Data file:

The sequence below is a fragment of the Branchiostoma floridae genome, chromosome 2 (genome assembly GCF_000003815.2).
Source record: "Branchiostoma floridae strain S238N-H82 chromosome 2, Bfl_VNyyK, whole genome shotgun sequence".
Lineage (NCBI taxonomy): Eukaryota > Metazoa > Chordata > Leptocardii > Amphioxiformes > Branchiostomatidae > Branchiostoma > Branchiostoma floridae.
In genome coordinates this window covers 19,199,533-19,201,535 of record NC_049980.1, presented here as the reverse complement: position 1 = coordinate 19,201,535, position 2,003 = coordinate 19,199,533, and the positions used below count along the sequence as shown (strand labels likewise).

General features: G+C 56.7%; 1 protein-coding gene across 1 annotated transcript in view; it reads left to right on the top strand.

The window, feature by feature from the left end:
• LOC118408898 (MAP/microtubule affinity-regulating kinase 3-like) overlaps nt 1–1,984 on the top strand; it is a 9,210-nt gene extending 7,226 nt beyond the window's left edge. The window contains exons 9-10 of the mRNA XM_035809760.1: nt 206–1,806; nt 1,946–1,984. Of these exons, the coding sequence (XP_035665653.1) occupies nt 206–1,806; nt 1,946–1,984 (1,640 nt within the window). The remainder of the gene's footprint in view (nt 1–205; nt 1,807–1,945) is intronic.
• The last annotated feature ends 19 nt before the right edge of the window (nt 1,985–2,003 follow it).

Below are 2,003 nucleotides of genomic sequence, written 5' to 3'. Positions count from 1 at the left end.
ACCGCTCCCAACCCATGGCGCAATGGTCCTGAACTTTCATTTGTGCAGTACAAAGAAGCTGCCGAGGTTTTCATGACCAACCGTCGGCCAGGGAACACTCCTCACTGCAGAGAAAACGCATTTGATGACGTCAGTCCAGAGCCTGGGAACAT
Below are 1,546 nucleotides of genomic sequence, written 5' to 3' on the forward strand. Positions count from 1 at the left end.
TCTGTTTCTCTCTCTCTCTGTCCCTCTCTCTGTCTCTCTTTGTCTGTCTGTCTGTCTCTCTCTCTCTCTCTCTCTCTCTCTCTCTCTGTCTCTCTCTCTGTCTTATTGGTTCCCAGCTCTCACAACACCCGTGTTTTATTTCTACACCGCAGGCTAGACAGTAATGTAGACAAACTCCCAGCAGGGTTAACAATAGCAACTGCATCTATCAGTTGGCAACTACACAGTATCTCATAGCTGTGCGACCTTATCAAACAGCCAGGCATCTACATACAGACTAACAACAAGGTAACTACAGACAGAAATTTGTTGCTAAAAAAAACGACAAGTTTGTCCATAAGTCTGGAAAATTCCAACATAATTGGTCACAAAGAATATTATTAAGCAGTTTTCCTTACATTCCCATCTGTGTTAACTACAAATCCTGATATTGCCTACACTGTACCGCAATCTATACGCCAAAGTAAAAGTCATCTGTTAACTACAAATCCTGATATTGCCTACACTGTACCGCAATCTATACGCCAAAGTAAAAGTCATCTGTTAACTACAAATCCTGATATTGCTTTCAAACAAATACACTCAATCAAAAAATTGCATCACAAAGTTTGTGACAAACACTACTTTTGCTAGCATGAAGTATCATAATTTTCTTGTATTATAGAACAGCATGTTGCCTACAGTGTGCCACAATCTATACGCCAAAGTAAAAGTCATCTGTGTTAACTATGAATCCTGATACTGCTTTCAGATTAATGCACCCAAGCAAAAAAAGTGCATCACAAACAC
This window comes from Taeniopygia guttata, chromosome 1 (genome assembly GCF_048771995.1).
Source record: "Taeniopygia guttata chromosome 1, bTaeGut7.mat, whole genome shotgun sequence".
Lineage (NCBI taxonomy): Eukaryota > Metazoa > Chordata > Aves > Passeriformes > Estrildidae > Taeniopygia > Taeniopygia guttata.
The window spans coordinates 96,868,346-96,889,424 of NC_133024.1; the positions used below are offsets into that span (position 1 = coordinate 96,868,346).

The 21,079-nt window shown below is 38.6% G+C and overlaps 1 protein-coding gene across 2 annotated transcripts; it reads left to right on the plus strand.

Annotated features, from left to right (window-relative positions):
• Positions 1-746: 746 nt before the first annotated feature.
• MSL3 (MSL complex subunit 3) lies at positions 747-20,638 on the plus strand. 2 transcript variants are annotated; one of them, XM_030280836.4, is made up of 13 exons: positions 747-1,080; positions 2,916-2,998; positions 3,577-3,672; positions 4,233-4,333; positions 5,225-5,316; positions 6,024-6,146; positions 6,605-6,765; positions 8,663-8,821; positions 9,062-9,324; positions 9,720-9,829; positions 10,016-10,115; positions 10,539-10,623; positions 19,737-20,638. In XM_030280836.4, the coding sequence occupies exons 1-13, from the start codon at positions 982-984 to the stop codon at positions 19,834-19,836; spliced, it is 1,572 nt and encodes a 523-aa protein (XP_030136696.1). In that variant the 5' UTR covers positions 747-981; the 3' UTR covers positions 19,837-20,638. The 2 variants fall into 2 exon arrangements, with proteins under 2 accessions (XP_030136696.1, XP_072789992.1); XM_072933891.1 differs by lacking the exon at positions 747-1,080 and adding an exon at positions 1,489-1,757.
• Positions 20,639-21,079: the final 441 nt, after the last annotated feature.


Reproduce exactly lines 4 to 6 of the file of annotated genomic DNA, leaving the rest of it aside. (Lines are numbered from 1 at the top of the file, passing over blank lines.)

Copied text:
In genome coordinates this window covers 19,199,533-19,201,535 of record NC_049980.1, presented here as the reverse complement: position 1 = coordinate 19,201,535, position 2,003 = coordinate 19,199,533, and the positions used below count along the sequence as shown (strand labels likewise).

General features: G+C 56.7%; 1 protein-coding gene across 1 annotated transcript in view; it reads left to right on the top strand.

The window, feature by feature from the left end: